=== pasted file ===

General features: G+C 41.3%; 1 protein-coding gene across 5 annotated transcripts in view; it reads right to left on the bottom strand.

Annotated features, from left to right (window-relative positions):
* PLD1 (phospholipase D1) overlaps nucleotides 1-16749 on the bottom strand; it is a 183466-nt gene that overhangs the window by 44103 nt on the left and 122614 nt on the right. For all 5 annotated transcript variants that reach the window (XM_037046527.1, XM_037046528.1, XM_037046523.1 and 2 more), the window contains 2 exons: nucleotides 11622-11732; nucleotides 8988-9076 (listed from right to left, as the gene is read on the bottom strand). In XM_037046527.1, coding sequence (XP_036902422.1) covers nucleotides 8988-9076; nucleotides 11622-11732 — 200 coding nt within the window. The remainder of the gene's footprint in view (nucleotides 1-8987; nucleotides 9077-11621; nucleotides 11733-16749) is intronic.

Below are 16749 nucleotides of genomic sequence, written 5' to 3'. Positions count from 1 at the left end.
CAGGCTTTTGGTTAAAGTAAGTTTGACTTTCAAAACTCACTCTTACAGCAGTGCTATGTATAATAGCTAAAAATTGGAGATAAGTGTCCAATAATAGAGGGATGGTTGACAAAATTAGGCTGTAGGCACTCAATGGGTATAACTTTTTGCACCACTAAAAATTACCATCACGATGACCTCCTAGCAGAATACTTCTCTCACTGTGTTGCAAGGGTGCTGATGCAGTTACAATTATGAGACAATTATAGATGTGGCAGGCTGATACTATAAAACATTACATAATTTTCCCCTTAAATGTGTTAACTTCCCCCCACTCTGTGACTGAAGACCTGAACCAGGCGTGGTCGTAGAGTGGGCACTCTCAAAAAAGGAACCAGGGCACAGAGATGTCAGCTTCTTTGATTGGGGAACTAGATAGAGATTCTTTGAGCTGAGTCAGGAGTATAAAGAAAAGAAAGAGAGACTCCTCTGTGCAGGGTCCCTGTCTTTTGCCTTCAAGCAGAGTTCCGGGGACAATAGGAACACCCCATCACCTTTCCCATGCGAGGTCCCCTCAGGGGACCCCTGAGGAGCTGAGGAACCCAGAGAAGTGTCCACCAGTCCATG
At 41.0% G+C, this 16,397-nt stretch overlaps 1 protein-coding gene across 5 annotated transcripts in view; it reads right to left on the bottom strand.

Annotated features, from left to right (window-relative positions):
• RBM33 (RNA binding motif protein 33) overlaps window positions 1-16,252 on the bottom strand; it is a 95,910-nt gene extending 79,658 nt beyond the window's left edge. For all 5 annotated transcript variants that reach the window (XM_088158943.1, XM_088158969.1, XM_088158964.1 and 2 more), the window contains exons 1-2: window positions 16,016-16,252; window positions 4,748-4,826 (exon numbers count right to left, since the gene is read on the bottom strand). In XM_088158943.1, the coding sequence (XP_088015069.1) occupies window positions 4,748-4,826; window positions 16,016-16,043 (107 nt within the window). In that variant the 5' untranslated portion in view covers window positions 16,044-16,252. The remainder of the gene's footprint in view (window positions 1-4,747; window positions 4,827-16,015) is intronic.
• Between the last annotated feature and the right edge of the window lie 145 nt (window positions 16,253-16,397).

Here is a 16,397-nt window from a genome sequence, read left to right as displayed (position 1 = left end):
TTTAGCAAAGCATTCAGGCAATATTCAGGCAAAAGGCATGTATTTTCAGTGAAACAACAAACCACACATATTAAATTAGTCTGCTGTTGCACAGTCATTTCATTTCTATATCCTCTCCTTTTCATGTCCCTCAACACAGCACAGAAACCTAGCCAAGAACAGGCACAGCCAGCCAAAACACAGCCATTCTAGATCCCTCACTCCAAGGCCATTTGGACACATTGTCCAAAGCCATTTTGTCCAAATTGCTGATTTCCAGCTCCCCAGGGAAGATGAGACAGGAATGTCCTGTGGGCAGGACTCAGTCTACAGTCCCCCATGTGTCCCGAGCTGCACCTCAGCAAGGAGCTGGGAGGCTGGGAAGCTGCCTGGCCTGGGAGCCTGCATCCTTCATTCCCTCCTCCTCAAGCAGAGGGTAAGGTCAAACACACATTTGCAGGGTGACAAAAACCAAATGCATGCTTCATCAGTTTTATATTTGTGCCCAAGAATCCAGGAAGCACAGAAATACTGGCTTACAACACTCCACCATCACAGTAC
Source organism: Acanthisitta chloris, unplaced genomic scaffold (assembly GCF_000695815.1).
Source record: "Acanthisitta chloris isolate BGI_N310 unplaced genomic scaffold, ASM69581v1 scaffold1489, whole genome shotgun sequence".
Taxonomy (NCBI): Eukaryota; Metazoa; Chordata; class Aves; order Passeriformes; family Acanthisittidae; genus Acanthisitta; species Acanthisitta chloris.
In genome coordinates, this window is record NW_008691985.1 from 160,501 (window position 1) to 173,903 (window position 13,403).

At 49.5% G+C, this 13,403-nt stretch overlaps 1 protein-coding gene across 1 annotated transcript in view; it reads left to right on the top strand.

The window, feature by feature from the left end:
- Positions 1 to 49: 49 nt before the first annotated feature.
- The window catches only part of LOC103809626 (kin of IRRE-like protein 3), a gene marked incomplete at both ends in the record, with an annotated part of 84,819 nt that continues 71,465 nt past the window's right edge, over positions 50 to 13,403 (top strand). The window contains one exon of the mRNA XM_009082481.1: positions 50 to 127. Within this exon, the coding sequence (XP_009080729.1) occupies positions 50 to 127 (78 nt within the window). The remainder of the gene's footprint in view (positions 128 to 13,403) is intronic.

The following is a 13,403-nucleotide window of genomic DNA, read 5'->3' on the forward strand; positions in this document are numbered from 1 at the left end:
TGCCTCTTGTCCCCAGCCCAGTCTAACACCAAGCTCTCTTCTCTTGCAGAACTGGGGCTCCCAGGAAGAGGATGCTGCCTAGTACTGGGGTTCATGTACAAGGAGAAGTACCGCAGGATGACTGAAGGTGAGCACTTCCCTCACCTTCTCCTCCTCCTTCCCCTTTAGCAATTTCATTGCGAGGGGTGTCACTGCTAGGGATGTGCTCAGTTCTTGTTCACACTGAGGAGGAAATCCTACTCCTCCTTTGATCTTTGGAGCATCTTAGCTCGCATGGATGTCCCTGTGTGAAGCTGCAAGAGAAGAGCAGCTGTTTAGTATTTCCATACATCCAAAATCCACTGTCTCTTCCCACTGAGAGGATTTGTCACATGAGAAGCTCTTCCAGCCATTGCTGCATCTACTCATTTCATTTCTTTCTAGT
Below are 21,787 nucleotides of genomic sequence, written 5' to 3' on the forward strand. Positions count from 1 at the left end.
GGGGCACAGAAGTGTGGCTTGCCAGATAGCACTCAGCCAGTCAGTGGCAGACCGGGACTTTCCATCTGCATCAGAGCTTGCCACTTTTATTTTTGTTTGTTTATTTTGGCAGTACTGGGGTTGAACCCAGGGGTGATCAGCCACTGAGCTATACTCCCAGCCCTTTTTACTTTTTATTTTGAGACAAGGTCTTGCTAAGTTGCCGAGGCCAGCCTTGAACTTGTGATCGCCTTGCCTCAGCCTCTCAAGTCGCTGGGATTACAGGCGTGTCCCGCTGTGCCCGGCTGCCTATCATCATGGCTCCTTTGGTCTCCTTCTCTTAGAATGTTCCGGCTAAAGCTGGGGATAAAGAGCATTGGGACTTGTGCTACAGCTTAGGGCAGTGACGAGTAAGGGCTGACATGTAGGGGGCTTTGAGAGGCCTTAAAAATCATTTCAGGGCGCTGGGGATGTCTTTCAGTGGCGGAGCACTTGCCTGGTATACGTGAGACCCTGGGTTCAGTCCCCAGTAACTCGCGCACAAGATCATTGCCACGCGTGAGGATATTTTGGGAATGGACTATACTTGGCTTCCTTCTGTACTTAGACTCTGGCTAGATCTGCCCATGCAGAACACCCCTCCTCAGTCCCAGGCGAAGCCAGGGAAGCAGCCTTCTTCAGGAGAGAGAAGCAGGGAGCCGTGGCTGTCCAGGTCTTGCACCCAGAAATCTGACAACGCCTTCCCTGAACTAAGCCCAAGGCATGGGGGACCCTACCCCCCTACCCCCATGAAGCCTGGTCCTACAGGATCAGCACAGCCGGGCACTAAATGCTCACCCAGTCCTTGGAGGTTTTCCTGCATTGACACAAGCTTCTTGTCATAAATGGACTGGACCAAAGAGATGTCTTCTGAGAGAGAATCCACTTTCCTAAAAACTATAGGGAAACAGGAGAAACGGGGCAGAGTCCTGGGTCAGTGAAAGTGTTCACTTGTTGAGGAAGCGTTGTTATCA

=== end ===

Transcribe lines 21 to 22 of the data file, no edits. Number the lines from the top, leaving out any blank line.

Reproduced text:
TGCCTCTTGTCCCCAGCCCAGTCTAACACCAAGCTCTCTTCTCTTGCAGAACTGGGGCTCCCAGGAAGAGGATGCTGCCTAGTACTGGGGTTCATGTACAAGGAGAAGTACCGCAGGATGACTGAAGGTGAGCACTTCCCTCACCTTCTCCTCCTCCTTCCCCTTTAGCAATTTCATTGCGAGGGGTGTCACTGCTAGGGATGTGCTCAGTTCTTGTTCACACTGAGGAGGAAATCCTACTCCTCCTTTGATCTTTGGAGCATCTTAGCTCGCATGGATGTCCCTGTGTGAAGCTGCAAGAGAAGAGCAGCTGTTTAGTATTTCCATACATCCAAAATCCACTGTCTCTTCCCACTGAGAGGATTTGTCACATGAGAAGCTCTTCCAGCCATTGCTGCATCTACTCATTTCATTTCTTTCTAGT
Below are 21,787 nucleotides of genomic sequence, written 5' to 3' on the forward strand. Positions count from 1 at the left end.